Nintendo's own simulation games may offer comparatively lesser graphics, but they boast arguably better play.

Released in April 2008, Wild Earth: African Safari allows up to three players to not only pursue photo-reporting missions but to "play from the animal's perspective" by flapping and thrusting their Wii remote. Just a few featured creatures include cheetah, crocodile, ostrich, frog, vulture, meerkat, tortoise, bat, warthog, wildebeest and hyrax.

And for the Jacques Cousteau in everyone, Nintendo's Endless Ocean lets Wii divers leisurely explore the pristine waters of a fictional tropical island. With no time limit, point system or possibility of failure, the game even doubles as a screensaver if the remote is left untouched.

Both Sony and Nintendo offer their own interactive fish tanks for more domesticated aquatic contemplation.

Sony's Aquatopia, released in November 2007, was the first in a series of "interactive art" titles for the PlayStation Eye, which captures players' body movements.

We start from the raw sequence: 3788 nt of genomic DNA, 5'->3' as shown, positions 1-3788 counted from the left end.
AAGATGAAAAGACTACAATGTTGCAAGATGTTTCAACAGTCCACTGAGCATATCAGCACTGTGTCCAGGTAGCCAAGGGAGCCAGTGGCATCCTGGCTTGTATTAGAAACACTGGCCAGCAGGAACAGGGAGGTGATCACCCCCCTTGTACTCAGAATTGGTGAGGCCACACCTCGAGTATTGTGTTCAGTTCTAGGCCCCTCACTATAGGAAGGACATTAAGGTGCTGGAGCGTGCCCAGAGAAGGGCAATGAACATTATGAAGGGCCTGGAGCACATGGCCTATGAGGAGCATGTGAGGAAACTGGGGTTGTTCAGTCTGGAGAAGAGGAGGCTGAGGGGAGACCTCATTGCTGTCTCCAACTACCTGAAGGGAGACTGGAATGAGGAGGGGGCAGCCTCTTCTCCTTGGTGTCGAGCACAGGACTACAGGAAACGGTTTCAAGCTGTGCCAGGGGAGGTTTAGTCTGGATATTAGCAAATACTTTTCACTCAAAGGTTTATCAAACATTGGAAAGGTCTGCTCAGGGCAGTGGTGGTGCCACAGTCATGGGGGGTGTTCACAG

Nintendo's Wii-controlled My Aquarium, released less than a year later, not only lets you share or trade fish with friends via Wi-Fi, it also comes in a Fantasy edition that lets you "unlock" new fish -- as well as sharks, whales, dolphins and seals -- just as long as you don't mix predator and prey.

"Games that feature observation as a core component of their game play can be seen as more accessible to individuals who don't play games all the time," remarks Torres.

"Whereas seasoned game players will have no problem adjusting to more passive game play, you don't see that crossover the other way around."

Nintendo niche

James Whittle, video-games columnist for Hong Kong's South China Morning Post, agrees: "It seems Sony is going after the green nature-loving crowd and gamers who like slower-paced games and animal-simulation games like Nintendo's dog and cat pet-caring sims, which pretty much created this whole new niche market."

The extremes of the gaming genres recall the classic contrast between Myst and Doom some 15 years ago. On one side of the spectrum, the misty island hiding secrets to be unlocked and alcoves to be explored; on the other end, the subjective view of the single-handed gun shooting to kill everything in sight for instant, unapologetic gratification.